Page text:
The tribute to the bear known as Elliot was simple and dignified.
It featured some brief speeches, a few poems, a reading from John Muir, an a cappellarendition of the old ballad "My Buddy" -- and, the centerpiece of the day, the dedication of a sculpture in one of Ojai's busiest locations.
Ojai may be the only town in America with a city-commissioned monument to a bear that met a bad end.
It weighs half a ton and consists of two curved sheets of steel representing the body and soul of the bear that captured Ojai's heart last fall. In mirror-image lettering, it says: "It's been a hard day's night" -- which was no doubt true for Elliot, who spent a day and a night up a tree before he was killed by state Department of Fish and Game officials.
"He was like an actor who walked onstage and didn't know he was the main character," the sculptor, Mark Benkert, told a group of several dozen at Friday's ceremony.
The sad tale started Oct. 10, when the 400-pound black bear wandered from the surrounding hills into a neighborhood near the heart of Ojai. He perched on a branch 30 feet up a sturdy evergreen -- which, this being Ojai, was across the street from the home of a sculptor.
"I could sit on my front porch and watch him," said Benkert, a 59-year-old transplant from the Bay Area. "He was just so docile and unaggressive. He was very relaxed. He'd look down at the people looking up at him and sometimes his leg would just dangle from the branch."
The bear -- an Elliot, Benkert thought -- soon drew local police, officials from Fish and Game and crowds of curious neighbors.
"It became a community affair," said Susan Stinsmuehlen-Amend, chairwoman of the Ojai Arts Commission. "People were in awe of a wild thing coming into their neighborhood and planting himself there. Everyone was watching as the event that turned into a tragedy unfolded."
Night fell and Elliot sat. He gave no indication of a desire to come down, stymieing authorities who had hoped to herd him back into the hills.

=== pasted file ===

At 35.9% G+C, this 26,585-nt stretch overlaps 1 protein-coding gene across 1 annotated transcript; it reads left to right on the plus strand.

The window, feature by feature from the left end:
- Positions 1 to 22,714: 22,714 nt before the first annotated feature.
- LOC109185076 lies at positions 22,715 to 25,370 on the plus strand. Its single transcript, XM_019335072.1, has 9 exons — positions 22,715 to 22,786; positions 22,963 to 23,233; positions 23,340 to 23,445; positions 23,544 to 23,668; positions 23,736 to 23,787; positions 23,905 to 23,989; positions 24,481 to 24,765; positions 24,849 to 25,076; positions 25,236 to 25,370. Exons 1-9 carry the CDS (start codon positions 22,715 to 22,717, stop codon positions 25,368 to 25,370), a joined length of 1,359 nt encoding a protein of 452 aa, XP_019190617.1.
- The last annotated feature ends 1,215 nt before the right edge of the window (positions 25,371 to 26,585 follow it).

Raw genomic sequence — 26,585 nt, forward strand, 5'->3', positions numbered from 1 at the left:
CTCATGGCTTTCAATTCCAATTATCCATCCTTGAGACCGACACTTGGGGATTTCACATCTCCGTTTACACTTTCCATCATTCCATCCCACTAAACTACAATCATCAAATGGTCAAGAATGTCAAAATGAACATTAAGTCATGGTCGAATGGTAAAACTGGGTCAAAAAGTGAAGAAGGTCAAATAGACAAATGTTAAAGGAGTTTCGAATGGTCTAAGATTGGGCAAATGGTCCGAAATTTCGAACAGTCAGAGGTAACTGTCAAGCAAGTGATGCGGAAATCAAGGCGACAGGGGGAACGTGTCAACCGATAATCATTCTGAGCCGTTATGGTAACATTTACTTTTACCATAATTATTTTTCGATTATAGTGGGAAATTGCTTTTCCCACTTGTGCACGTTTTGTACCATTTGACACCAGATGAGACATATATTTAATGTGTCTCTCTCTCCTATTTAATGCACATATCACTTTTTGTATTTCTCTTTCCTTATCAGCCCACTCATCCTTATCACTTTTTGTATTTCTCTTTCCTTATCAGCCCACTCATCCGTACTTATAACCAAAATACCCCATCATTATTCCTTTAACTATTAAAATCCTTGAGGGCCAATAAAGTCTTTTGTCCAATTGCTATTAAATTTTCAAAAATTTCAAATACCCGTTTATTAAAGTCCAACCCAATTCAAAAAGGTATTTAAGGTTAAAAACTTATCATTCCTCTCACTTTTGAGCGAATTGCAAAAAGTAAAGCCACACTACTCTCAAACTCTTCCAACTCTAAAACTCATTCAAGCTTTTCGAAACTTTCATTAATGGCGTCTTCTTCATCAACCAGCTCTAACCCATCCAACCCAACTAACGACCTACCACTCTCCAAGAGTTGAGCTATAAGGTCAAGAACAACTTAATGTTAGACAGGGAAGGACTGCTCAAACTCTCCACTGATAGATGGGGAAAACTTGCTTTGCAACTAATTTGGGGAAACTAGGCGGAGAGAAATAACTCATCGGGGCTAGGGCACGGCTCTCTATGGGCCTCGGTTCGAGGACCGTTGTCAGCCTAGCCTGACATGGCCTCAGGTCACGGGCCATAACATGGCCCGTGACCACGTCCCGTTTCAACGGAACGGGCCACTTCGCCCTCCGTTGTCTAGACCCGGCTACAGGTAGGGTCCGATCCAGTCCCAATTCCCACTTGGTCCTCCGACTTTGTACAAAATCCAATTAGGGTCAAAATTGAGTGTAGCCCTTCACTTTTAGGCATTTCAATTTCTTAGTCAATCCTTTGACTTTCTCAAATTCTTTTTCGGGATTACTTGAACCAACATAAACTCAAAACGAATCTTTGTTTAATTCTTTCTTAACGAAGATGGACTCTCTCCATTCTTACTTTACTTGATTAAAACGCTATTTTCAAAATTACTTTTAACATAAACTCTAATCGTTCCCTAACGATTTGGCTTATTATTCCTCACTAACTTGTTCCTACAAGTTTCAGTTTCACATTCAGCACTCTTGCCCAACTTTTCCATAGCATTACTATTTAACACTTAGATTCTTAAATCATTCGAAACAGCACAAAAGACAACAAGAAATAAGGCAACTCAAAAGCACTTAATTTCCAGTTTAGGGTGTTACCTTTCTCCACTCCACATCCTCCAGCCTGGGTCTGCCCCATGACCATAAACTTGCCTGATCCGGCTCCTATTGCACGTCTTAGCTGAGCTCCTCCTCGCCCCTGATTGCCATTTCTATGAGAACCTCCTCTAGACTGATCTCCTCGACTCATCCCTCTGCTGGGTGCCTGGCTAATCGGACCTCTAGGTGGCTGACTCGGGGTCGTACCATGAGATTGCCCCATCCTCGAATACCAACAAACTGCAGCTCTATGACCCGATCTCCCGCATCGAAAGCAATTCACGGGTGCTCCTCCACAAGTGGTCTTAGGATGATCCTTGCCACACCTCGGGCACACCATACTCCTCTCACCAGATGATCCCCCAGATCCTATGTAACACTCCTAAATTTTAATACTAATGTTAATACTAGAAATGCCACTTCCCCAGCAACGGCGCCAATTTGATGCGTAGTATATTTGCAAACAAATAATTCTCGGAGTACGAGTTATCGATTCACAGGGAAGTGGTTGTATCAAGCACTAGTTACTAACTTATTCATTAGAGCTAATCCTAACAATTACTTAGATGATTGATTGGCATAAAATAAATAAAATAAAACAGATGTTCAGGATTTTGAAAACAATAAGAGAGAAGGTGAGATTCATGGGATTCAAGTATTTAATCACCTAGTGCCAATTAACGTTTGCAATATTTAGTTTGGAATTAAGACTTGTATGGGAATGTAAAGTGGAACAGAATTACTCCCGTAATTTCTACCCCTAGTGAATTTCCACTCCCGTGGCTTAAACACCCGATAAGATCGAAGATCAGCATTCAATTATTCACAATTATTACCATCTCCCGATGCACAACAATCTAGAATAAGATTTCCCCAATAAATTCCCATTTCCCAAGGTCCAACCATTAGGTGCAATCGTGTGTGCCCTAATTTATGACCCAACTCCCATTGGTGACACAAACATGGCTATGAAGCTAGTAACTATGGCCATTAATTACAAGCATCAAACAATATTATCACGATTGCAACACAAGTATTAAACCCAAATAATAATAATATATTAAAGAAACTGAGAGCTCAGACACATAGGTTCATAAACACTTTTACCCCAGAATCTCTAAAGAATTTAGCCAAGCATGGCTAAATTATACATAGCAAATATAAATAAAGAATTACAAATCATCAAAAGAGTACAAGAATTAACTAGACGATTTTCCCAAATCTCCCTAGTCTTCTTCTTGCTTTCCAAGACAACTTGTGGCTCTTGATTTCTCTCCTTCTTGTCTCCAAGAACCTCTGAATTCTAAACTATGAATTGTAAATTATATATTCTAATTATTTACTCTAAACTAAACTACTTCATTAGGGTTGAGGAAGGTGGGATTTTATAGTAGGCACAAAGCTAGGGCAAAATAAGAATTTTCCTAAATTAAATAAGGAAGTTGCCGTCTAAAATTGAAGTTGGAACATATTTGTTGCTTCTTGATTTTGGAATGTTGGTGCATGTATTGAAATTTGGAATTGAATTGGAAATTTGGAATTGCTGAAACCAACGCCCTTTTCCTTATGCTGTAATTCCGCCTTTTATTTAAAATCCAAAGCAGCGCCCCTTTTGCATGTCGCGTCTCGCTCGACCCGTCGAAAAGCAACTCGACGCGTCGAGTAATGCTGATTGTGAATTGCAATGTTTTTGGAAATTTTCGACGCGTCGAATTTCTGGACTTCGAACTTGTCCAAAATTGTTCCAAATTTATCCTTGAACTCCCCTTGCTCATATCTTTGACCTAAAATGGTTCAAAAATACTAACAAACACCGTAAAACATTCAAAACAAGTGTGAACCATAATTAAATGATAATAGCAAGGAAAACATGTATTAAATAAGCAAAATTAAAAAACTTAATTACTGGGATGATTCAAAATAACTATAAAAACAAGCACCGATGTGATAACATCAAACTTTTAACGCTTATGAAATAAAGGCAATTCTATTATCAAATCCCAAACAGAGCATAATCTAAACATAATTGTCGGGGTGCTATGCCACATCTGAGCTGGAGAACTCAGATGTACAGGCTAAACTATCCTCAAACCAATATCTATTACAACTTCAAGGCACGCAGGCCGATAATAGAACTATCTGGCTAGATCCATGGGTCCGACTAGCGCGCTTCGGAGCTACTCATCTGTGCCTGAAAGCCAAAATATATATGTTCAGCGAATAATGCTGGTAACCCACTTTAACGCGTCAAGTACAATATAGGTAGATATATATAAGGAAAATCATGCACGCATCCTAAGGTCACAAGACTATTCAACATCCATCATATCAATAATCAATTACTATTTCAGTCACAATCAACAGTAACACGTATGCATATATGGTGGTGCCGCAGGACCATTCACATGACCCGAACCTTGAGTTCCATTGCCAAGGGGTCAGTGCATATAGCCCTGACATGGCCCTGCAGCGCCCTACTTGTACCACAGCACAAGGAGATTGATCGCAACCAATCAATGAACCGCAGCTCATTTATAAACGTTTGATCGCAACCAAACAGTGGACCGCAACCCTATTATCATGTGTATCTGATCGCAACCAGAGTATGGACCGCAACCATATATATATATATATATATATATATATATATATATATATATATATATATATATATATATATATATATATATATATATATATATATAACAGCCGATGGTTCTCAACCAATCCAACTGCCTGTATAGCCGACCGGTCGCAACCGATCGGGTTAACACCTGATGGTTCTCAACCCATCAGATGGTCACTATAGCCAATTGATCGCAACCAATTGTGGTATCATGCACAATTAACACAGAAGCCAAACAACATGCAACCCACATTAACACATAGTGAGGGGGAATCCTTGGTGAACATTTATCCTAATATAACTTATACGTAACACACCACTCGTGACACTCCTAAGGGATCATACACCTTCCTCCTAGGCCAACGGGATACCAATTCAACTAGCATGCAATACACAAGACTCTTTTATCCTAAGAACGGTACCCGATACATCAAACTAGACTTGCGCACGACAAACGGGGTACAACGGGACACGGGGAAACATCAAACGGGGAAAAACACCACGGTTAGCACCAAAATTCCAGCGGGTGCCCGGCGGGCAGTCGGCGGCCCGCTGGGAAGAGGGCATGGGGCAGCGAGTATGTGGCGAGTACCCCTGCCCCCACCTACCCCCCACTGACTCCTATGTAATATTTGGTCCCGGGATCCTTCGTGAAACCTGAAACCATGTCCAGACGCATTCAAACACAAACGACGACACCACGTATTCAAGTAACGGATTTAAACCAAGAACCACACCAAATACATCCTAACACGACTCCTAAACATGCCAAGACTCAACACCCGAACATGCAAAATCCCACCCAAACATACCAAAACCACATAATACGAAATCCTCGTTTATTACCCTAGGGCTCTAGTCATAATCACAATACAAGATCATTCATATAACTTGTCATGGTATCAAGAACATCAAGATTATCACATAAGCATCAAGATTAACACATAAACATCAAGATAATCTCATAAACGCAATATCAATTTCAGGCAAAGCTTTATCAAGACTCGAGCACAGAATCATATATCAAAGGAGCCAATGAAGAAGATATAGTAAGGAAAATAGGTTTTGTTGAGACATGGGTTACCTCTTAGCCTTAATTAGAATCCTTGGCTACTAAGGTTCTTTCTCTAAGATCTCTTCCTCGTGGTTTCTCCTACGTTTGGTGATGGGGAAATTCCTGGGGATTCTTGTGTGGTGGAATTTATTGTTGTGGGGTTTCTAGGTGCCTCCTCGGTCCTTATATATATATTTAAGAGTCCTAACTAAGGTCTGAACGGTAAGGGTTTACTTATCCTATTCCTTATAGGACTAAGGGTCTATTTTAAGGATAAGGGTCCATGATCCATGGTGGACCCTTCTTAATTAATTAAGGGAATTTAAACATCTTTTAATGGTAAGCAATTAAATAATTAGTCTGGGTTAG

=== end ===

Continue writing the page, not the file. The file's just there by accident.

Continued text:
About 10 p.m. they shot him with a tranquilizing dart, and he climbed even farther up the tree. Hit with a second dart, he toppled at least 50 feet, landing on a fence and some cactuses. About 21 hours after he showed up on Aliso Street, he was hauled to another site and euthanized -- needlessly, according to critics -- by the Department of Fish and Game.
The grief and anger in Ojai were immediate. There were prayers for the bear in local churches. A Native American group of bear dancers came to heal the community. A new organization, the Ojai Wildlife League, vowed to prevent such incidents in the future. Benkert's next-door neighbor, a poet named Robert Peake, wrote an elegy to the bear, which he read at Friday's observance. It concluded:
I looked, and became frozen on my couch. / I blinked into the sunlight, and you were gone. / The black spot in the tree is no longer you. / It is the place that you have burned into my mind.
Assemblyman Pedro Nava (D-Santa Barbara) demanded an explanation from Fish and Game officials, who repeated their assertions that they had done nothing wrong.
The department couldn't release the bear into the wild, they said, partly because hunters in the ongoing bear season could kill it, eat it and possibly be poisoned by the tranquilizers in its tissue. And it is against state policy to temporarily house adult bears because theycan become too comfortable among humans and pose a threat when released.
The department's reasoning satisfied almost no one in Ojai, although some now agree with Fish and Game assertions that friendly onlookers spooked the bear and may have made the situation worse.
The morning after Elliot's death, Benkert fashioned a bear silhouette from some boilerplate steel he had at his house. A designer of climbing walls as well as a sculptor, he hoisted it into the tree with the help of neighbors, affixing it exactly where the bear had perched.
Months later, the city's arts commission gave him a $600 stipend to create a version of the sculpture for the plaza behind Ojai's arcade.
The sculpture will stay a year or more, unless it's purchased. Near its base, Benkert inscribed the letters JB -- the initials of a son who died at a young age.
"Another loss didn't seem right," he told the crowd Friday. "Especially if it could have been avoided."